Most people regard their jobs as simply a way to make a living, to provide the funding to support their lifestyle and pay their obligations.
So when faced with a job loss, they mostly think in terms of loss of income, and rarely consciously consider the psychological implications that make job loss so painful and full of stress.
Like an iceberg, the surface pain is dwarfed by the underlying psychological pain.
For those who have just lost their jobs, here are some of the psychological considerations that lead to stress, anxiety, and even panic.
Beyond the loss of income, losing a job also comes with other major losses, some of which may be even more difficult to face:
- Losing your job may mean the loss of standing with your family, friends, peers community, and profession. The larger the title, the more one’s loss of professional identity may be felt.
- Self-assurance, self-respect, self-satisfaction, and self-confidence all may be significantly reduced with the loss of one’s job.
- The loss of daily structure, the framework you base all of your waking hours upon often increases the feeling of loss, uncertainty, and aimlessness.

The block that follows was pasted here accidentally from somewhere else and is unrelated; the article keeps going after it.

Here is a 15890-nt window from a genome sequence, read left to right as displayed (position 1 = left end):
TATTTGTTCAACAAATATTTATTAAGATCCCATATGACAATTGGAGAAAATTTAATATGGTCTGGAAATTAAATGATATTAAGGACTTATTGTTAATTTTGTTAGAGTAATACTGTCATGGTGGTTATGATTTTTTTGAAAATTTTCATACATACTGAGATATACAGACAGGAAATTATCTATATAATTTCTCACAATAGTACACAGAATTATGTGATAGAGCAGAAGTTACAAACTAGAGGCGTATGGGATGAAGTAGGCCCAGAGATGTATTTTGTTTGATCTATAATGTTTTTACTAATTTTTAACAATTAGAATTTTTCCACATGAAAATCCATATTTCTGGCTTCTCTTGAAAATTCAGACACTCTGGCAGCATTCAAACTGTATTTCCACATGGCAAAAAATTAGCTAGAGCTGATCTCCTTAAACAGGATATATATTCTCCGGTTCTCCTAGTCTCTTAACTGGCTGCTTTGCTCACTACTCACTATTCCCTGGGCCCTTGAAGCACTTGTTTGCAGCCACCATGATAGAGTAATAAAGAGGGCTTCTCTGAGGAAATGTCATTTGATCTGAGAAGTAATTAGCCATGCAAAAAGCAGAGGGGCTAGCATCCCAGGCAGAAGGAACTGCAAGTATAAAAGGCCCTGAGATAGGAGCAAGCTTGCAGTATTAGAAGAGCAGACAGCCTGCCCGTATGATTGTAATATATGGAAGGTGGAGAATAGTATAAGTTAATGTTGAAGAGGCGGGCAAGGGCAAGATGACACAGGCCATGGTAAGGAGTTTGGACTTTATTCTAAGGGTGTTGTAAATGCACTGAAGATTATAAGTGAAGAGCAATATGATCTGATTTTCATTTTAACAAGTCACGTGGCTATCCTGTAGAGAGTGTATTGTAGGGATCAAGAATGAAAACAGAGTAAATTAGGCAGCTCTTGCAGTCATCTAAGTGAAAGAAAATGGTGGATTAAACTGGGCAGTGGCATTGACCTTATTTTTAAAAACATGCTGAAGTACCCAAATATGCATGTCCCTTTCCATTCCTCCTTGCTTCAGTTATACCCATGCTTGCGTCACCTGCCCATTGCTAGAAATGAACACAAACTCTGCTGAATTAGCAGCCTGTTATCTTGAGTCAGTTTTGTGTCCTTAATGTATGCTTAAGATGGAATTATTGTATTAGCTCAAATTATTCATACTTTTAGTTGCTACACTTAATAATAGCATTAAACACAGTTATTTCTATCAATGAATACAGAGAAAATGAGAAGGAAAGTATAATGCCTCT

- Many people regard the loss of meaningful activity as a key indicator of their worth to themselves, their families, and their community.
- One of the most painful realities of job loss is the absence of familiar people who know and accept you as a peer, colleague, and friend. This feeling is more pronounced if you have been singled out, rather than laid off or fired as part of a much larger group. In many ways a group layoff or mass firing in preferable as it reduced self-blame and the implication that your termination was linked to your individual performance.
- More than the loss of your income comes the diminution of your sense of stability, safety, and comfort.
- And, perhaps the most depressing consequence of job loss is the loss of promise, potential, and hope for a brighter future.
Forewarned is forearmed. Knowing what to expect after a job loss is useful in combatting your feelings of loss, inadequacy, and general depression and hopelessness. The key thought should be: this too shall pass. It might pass like a painful kidney store, but it will pass.
Here is to your brighter future.